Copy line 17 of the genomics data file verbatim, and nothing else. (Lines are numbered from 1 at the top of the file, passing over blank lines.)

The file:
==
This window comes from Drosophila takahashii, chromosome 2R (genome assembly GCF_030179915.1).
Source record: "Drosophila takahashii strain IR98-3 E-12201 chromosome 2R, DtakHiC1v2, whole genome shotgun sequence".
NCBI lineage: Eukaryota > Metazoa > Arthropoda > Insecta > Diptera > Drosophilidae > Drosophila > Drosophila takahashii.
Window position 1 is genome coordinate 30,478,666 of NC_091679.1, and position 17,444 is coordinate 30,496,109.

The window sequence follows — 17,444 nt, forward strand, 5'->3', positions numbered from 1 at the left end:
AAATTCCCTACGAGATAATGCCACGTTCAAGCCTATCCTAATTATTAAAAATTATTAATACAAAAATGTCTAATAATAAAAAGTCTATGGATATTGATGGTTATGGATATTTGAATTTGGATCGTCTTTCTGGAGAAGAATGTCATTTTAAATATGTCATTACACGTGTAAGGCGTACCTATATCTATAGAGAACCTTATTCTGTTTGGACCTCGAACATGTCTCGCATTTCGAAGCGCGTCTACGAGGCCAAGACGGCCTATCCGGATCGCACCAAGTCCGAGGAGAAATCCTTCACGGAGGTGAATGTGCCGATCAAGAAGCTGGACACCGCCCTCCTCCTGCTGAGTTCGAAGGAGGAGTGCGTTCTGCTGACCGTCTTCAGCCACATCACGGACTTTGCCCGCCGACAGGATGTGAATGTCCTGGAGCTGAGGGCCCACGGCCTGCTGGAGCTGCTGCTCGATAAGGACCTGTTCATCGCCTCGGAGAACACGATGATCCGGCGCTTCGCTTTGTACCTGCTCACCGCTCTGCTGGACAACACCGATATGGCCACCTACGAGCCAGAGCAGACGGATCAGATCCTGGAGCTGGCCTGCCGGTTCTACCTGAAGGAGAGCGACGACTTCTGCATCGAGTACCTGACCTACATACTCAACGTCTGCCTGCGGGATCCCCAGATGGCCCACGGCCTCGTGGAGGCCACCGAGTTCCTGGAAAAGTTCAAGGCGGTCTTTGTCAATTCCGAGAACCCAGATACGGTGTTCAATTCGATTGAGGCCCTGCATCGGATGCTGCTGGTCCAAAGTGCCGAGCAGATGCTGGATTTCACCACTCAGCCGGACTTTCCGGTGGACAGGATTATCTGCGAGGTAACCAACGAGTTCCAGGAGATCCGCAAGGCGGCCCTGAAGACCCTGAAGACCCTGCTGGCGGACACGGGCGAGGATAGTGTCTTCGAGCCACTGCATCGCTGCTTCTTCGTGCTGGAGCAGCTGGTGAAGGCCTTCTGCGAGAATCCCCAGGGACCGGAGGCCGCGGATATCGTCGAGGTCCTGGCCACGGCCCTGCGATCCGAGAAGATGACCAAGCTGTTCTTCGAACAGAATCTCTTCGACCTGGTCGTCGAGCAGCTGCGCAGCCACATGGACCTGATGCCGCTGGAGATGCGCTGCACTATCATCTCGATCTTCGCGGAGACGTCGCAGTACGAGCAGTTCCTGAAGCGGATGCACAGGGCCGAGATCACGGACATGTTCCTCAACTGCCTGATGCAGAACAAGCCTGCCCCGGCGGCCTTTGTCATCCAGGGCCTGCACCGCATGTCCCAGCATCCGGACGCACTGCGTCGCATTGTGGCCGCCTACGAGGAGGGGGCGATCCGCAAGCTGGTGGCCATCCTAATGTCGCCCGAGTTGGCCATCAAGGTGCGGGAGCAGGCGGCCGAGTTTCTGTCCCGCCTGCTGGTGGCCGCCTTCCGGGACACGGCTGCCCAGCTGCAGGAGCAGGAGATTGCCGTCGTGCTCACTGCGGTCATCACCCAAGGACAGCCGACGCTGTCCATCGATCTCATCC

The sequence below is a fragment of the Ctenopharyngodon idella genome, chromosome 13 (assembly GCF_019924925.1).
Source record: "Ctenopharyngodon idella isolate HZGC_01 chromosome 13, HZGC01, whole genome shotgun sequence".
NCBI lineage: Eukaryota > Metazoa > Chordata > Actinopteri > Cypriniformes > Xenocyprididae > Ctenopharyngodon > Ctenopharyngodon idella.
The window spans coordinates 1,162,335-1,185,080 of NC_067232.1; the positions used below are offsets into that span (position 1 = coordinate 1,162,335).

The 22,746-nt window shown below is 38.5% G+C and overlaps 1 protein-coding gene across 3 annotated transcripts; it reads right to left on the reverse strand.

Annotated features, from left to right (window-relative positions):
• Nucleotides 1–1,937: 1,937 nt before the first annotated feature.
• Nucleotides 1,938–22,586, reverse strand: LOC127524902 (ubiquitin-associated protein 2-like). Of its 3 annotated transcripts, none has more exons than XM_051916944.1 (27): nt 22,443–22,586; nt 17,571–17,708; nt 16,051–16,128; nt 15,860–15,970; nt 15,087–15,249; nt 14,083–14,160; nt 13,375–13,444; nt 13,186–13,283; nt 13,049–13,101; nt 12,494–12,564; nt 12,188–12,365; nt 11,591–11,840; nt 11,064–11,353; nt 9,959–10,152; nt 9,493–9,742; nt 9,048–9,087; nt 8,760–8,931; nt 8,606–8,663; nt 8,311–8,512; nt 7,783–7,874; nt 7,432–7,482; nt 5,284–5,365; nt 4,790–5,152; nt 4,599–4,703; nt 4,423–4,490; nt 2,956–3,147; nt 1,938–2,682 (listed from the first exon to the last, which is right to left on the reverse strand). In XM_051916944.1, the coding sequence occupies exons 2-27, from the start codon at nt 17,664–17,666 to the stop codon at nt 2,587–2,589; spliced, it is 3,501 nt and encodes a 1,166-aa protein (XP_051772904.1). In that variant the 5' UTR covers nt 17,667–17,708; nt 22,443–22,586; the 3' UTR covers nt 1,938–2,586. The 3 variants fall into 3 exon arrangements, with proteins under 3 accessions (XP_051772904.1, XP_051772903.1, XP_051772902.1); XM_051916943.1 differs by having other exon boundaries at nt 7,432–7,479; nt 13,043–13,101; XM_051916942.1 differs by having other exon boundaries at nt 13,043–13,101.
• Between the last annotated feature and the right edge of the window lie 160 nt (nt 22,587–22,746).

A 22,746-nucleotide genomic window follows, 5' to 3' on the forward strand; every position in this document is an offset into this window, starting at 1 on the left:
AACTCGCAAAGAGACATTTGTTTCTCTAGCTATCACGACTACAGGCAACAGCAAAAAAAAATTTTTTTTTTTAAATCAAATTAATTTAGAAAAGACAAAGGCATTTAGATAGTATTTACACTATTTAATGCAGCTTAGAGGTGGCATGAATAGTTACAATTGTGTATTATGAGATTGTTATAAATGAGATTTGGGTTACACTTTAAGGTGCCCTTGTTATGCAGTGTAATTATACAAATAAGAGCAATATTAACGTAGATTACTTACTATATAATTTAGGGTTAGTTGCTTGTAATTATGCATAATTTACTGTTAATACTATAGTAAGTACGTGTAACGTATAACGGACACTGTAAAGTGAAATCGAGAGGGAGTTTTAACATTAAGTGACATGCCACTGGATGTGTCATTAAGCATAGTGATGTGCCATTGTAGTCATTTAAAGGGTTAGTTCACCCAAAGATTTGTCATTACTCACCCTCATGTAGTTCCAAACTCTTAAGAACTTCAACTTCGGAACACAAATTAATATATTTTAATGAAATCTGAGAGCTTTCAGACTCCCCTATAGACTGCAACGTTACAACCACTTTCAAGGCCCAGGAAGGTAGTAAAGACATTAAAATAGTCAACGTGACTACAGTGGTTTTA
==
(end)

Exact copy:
AACTCGCAAAGAGACATTTGTTTCTCTAGCTATCACGACTACAGGCAACAGCAAAAAAAAATTTTTTTTTTTAAATCAAATTAATTTAGAAAAGACAAAGGCATTTAGATAGTATTTACACTATTTAATGCAGCTTAGAGGTGGCATGAATAGTTACAATTGTGTATTATGAGATTGTTATAAATGAGATTTGGGTTACACTTTAAGGTGCCCTTGTTATGCAGTGTAATTATACAAATAAGAGCAATATTAACGTAGATTACTTACTATATAATTTAGGGTTAGTTGCTTGTAATTATGCATAATTTACTGTTAATACTATAGTAAGTACGTGTAACGTATAACGGACACTGTAAAGTGAAATCGAGAGGGAGTTTTAACATTAAGTGACATGCCACTGGATGTGTCATTAAGCATAGTGATGTGCCATTGTAGTCATTTAAAGGGTTAGTTCACCCAAAGATTTGTCATTACTCACCCTCATGTAGTTCCAAACTCTTAAGAACTTCAACTTCGGAACACAAATTAATATATTTTAATGAAATCTGAGAGCTTTCAGACTCCCCTATAGACTGCAACGTTACAACCACTTTCAAGGCCCAGGAAGGTAGTAAAGACATTAAAATAGTCAACGTGACTACAGTGGTTTTA